Tuesday, January 21, 2014

Fast Charging Revisited

We are revisiting the Fast Charge abilities of the Synkromotive controller. I have had my project on hold for a long time but its time to restart. I took my Bug apart last year in order to sell the body. I took all my components apart except the Demo Board with the controller and components. I did however forget to write down the issues I had to go through to figure out the fast charge with the Synkromotive controller. It was actually a minor issue but an issue none the less that would render the setup non functional because of a couple simple errors on the diagrams. The first issue is to have the proper firmware. I have copies of them all so no issue there. If you want DC charging, I have it. If you want AC charging I have that. I also have Regen setup but still need a bit more information. It does work and yes it is for Series motors. The age old issue of arcing an advanced Series DC motor still exists. So you should have a neutral timed motor and if possible, one with inter-poles. Just like you find in the larger GE Series motors and the larger Kostov motors. I suspect that this function will be a bit less desired because it is not as elegant as the AC motor regen abilities. But I do suspect that the charging function of the controller will be very much one that will be desired. We now have 3 including myself that are totally interested in DC source charging through the controller. I am working with a couple others with the Synkromotive controllers and we will do a rewrite so those interested will have the ability to do DC charging. It really is easy. It was originally intended for those who were totally off grid and wanted to use Solar directly or from a bank of batteries to charge from. A lot of effort was put into this function. It is not open source. Now that the issues have be revisited again we have two more working charging Synkromotive controllers.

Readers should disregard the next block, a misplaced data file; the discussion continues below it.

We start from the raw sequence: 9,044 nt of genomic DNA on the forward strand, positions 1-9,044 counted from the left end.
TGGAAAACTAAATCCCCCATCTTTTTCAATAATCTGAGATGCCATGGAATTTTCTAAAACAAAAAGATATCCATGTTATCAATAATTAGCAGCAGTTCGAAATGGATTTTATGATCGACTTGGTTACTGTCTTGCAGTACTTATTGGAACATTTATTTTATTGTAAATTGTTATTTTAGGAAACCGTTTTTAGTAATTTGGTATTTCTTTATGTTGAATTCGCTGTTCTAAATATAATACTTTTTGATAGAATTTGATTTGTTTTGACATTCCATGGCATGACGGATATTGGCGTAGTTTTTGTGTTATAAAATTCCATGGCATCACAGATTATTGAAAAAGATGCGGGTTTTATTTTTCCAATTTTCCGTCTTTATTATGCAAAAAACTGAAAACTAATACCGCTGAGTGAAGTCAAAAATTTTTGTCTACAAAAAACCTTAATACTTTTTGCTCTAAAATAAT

I wanted to charge from 240 but the way the controller works it is required to use 110 because 240 volts is higher than the controller can use. Its max is 192 volt nominal pack voltage. The setup requires a DC source that is lower than the discharged voltage of your pack. You must be sure that the DC source is not higher than the lowest voltage your pack will ever see. It uses an inductor in the system to boost the voltage to the desired voltage you set in the software. So I can charge from a high amperage low voltage DC source. Since I wanted to utilize my 240 I would need to find a way to step down the voltage to a level I can use for the controller to charge with. Mmmmmmm. What could I use. A bank of batteries? Yes. An old Lester type charger that step-downs the 110 voltage to a usable voltage for like a 96 volt system. I could use in that case an old 72 volt golf cart charger that charges at 30 amps. That would work but would be slow. So what to do. How about an old arc welder. Mmmm. Maybe it would work. Yes if you have the right one, it will work. I have one. It can take my 240 and step it down to any desired voltage I want. When you step down the voltage the amperage rises. This is what is needed for arc welding. So I take my welder and dial in a voltage that will give me as much as possible without going over the lowest possible voltage of my pack and then just plug it in. I will be doing a demo very shortly on this process. Last time I used a bank of 48 volt Solar Batteries. It works but limited. Since my home is solar powered I can claim my electric cars are all solar powered and solar charged.

So be on the watch for another video in a couple days.

Pete :)

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